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When I am Copyeditor General ...: Websites will be utopian


Websites will be utopian

Today I'm being Usability-meister General again, though that cabinet position really belongs to someone else.

Imagine this scenario: You go to the zoo and discover that all the enclosures have six-foot walls. And you're five-three (a perfectly lovely height, I might add). You find a zookeeper and ask what's going on.

"Well," she says, "this zoo requires visitors to be tall. If you're not tall, you can use stilts to see the animals. Or, if you'd prefer not to use the stilts, we have a couple of pigeons and a three-legged dog in the parking lot."

Of course, that would never happen; a business that segregated and alienated its customers in such a way would have a terrible reputation.

Online, however, we find things like this:

Non-Flash people need not apply.

It's essentially the same attitude. Sure, most computers today handle Flash, and it's no great challenge to download the player. But as an introduction, this page sends an unwelcoming message: we're only making ourselves available to certain people.

And it's not as though the entire Battery Wharf site requires Flash; much of it consists of simple lists of features, short paragraphs of description, a handful of PDFs, links to videos and photo galleries. Nothing, in other words, that couldn't be handled just as easily in HTML, with Flash for the multimedia content.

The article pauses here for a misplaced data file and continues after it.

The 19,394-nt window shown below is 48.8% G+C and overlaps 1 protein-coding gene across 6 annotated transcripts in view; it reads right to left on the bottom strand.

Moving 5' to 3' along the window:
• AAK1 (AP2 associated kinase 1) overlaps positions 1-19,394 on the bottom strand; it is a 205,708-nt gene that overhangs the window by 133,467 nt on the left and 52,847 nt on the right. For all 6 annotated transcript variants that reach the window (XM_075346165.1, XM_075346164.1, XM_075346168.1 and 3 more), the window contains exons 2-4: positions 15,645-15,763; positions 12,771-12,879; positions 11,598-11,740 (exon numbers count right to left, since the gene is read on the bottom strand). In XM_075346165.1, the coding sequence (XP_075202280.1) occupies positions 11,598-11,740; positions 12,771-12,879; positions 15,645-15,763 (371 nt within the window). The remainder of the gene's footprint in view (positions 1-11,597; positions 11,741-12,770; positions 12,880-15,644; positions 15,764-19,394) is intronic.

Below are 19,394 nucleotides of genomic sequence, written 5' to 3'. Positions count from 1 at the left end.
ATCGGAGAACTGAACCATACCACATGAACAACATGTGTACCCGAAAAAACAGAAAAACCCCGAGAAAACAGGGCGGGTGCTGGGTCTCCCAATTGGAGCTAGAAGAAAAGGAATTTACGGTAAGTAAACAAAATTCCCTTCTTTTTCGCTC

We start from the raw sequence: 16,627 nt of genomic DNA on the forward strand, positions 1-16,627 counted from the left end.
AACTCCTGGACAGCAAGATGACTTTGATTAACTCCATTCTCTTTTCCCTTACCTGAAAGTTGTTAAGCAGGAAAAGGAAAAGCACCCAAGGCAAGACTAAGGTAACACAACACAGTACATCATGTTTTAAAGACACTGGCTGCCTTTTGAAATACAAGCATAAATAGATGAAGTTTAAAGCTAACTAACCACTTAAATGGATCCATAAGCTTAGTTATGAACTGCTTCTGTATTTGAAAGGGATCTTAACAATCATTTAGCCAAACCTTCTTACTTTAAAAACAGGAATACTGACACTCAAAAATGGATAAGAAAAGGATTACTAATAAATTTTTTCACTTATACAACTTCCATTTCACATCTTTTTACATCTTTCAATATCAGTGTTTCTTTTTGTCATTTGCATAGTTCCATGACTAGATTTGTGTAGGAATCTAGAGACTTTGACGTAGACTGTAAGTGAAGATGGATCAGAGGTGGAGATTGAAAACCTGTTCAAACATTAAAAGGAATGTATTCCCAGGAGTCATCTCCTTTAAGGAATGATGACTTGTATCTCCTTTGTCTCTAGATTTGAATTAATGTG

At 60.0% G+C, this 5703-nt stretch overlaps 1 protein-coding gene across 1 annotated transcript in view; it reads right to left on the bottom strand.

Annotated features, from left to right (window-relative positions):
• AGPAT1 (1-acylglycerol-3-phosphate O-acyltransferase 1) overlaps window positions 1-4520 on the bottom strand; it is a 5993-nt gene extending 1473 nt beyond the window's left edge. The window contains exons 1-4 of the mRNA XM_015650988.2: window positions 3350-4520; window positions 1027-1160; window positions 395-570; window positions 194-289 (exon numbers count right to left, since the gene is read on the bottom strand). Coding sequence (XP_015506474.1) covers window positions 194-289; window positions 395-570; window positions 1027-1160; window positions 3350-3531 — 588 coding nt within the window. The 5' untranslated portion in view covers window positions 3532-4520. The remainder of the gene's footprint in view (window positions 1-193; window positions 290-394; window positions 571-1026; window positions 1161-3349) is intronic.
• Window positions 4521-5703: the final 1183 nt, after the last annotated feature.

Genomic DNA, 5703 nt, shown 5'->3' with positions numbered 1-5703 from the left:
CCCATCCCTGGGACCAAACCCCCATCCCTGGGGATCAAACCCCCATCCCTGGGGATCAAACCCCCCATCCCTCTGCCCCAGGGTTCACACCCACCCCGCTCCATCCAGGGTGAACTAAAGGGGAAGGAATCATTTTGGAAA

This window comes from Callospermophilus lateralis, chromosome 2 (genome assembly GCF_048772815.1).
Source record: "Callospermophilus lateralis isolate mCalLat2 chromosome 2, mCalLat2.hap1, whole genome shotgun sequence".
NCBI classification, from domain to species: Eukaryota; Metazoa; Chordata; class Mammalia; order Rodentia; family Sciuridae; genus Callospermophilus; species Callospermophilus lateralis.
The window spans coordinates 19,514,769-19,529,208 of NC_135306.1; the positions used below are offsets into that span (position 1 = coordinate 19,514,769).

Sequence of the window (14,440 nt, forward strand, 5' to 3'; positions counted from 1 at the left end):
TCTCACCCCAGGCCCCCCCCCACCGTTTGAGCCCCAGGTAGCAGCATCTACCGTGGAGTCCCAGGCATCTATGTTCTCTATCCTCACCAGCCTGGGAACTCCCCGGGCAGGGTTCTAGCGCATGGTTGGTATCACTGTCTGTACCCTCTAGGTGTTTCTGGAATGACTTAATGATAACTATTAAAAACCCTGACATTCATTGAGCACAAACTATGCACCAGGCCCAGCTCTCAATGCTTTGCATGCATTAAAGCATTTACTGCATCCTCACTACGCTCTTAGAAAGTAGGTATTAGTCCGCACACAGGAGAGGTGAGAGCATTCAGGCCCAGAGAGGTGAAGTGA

I understand the philosophy that qualified visitors to this site—those who have a genuine interest in buying a luxury waterfront condo—are more likely to have Flash-ready computers.

But aren't those prospective customers also looking for flawless service? For a company that anticipates their needs? For, let's say, a company whose site checks whether you have Flash and seamlessly serves up the appropriate content (and doesn't make you wait through eight-second loading times)?

Copyeditor General's ruling: If this site is really a reflection of the company's goal of "engineering Utopia," the experience should be a little closer to paradise. And if this project is really Utopia, why does it consist of multi-million-dollar condos on a spit of dockland in Boston?


Holly said...

I agree! And where this becomes a problem is trying to access these sites on your blackberry. Flash isn't avail for mobile devices, so you can't even get into those sites at all. I can't figure out why these places want to limit their users to sitting at PCs, when mobile browsing is getting more common each day!

LimeyG said...

Most of the time, it's not the companies themselves that want Flash; it's those pesky designers who are thinking about style over substance ...

(Designers, feel free to step in here!)

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